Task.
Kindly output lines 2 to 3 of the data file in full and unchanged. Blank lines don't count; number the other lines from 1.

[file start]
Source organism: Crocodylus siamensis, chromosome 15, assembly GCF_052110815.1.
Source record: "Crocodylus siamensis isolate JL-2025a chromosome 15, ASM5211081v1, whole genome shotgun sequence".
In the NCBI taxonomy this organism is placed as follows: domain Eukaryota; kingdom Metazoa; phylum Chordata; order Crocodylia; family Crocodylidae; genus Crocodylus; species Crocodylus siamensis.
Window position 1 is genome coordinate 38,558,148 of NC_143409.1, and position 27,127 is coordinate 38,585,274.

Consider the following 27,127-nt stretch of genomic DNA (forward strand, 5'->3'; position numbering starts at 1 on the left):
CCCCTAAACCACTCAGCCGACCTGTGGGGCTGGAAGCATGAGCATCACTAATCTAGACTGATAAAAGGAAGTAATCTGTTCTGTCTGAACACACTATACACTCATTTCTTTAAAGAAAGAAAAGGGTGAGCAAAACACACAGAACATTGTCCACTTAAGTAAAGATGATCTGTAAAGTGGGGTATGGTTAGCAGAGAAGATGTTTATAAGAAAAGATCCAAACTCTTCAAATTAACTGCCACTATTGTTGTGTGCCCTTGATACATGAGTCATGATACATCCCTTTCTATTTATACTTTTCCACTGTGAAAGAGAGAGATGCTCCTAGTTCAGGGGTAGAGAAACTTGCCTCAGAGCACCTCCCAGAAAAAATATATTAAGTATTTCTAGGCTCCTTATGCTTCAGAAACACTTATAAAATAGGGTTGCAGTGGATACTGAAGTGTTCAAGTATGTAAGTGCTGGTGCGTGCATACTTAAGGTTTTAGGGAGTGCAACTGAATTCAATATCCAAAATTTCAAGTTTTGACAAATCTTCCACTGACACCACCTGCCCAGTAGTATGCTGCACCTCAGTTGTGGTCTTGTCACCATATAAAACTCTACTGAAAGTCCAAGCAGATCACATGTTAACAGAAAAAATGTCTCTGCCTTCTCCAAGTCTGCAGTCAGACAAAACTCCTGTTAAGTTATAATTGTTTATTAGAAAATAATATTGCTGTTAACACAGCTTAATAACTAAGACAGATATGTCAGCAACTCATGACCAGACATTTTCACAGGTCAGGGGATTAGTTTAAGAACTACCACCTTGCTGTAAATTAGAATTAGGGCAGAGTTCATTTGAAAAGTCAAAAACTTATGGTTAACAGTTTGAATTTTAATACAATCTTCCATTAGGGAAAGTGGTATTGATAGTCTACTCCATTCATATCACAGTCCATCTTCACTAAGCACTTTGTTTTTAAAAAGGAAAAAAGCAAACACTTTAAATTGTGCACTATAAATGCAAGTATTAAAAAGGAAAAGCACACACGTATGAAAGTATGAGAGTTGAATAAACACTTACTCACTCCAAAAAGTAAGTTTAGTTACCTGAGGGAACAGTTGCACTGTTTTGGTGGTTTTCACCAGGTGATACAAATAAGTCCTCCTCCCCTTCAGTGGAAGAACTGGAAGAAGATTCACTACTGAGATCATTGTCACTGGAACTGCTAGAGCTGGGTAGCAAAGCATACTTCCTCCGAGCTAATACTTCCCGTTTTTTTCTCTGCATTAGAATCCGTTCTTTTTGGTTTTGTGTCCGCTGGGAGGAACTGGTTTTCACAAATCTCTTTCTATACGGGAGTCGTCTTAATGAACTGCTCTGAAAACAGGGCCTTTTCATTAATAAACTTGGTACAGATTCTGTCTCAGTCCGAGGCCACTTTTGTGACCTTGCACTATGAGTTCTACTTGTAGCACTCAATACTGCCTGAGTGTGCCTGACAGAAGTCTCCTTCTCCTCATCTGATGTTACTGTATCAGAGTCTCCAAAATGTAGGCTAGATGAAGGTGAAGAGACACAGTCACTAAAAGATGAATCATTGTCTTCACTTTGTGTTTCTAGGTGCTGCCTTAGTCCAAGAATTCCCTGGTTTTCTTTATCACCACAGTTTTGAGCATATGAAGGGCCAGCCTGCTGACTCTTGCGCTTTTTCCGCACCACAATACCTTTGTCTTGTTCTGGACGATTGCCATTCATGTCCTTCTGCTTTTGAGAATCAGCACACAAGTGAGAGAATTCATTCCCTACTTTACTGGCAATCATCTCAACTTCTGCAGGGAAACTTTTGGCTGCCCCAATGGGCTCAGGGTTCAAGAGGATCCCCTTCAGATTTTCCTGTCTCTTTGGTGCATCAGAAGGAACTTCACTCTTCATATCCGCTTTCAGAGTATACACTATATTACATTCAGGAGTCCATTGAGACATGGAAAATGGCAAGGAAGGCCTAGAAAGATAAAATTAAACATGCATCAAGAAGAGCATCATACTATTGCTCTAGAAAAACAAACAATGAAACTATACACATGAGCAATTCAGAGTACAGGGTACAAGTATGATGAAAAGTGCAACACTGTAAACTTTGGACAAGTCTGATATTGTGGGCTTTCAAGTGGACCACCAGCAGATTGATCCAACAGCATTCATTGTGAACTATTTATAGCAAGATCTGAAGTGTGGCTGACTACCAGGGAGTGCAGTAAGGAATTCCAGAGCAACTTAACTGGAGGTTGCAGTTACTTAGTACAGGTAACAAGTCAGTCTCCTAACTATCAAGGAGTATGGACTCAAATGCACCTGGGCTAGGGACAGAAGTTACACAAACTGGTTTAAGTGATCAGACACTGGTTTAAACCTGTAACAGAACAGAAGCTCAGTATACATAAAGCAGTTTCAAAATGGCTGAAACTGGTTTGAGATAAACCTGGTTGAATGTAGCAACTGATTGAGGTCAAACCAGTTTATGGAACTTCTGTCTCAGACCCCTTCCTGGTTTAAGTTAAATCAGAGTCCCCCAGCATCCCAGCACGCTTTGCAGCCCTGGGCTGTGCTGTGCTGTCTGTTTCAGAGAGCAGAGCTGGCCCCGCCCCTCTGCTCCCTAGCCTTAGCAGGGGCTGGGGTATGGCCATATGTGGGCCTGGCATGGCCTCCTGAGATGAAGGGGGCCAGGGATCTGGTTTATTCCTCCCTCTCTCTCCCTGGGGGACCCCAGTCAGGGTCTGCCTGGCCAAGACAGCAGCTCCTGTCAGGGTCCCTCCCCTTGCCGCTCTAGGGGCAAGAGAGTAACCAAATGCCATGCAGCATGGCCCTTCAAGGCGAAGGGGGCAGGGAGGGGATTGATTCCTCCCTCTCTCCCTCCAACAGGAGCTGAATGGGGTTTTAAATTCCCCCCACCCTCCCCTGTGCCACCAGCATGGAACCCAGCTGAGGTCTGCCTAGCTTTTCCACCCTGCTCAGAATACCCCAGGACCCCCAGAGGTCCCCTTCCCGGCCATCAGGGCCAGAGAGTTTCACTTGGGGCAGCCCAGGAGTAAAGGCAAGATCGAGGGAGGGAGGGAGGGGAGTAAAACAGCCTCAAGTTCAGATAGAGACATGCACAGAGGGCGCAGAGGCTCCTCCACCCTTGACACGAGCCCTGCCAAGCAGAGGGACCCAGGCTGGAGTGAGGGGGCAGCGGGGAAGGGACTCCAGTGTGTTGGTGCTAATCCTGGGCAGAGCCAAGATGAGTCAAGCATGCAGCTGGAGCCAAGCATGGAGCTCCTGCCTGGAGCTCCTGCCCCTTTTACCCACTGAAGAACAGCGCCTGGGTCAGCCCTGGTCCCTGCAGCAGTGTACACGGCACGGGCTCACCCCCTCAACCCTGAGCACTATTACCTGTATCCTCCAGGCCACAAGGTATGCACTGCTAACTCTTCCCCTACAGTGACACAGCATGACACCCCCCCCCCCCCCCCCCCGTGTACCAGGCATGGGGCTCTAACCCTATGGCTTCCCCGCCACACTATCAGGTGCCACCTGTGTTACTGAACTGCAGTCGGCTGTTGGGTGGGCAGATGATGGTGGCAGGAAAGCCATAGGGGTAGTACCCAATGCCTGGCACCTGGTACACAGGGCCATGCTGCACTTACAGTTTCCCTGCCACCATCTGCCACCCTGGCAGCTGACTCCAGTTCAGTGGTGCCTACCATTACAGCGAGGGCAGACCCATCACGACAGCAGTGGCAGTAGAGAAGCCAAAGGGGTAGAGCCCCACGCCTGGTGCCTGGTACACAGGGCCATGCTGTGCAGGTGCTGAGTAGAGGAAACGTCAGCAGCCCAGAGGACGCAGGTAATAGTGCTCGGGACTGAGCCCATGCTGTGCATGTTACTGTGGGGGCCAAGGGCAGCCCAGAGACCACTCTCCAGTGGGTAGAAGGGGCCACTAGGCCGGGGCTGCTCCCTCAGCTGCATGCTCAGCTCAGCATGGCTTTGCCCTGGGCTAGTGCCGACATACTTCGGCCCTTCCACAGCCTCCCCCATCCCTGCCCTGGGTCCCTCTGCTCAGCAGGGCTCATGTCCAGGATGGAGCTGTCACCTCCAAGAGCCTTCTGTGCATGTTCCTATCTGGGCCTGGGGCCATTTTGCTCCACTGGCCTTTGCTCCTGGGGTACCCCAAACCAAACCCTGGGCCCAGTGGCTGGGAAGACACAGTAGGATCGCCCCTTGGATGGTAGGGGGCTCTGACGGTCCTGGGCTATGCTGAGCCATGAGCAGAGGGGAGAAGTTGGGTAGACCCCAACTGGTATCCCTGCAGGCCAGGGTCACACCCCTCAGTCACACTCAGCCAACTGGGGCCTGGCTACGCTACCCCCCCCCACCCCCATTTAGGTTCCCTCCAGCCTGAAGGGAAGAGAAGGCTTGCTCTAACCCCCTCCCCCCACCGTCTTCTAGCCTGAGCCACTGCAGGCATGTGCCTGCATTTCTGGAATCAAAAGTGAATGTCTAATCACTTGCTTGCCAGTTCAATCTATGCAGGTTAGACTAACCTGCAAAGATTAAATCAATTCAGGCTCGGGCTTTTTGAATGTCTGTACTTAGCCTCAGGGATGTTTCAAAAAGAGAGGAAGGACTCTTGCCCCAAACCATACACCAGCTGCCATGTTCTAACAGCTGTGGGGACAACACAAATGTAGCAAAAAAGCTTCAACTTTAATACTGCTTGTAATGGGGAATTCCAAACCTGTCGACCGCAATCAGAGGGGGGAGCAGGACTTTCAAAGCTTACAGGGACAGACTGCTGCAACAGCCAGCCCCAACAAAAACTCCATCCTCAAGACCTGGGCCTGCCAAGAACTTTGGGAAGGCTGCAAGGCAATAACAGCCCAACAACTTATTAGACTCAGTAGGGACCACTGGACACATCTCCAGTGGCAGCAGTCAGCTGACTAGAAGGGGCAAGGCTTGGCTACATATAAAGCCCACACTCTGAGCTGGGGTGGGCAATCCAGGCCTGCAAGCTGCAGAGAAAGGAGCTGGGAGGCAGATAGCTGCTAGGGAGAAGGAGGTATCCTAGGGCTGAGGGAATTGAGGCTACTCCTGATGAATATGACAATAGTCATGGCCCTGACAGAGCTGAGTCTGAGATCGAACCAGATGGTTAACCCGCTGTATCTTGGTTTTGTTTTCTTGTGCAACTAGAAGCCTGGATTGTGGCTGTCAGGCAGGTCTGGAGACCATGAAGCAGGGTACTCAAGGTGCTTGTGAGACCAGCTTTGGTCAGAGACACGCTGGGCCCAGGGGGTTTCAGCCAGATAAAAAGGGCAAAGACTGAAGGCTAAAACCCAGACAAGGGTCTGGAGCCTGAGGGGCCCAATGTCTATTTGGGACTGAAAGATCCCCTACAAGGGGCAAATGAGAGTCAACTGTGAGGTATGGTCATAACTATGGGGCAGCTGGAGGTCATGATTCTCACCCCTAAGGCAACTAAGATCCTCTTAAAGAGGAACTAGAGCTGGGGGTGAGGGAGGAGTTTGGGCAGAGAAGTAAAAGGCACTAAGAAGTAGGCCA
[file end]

Source record: "Crocodylus siamensis isolate JL-2025a chromosome 15, ASM5211081v1, whole genome shotgun sequence".
In the NCBI taxonomy this organism is placed as follows: domain Eukaryota; kingdom Metazoa; phylum Chordata; order Crocodylia; family Crocodylidae; genus Crocodylus; species Crocodylus siamensis.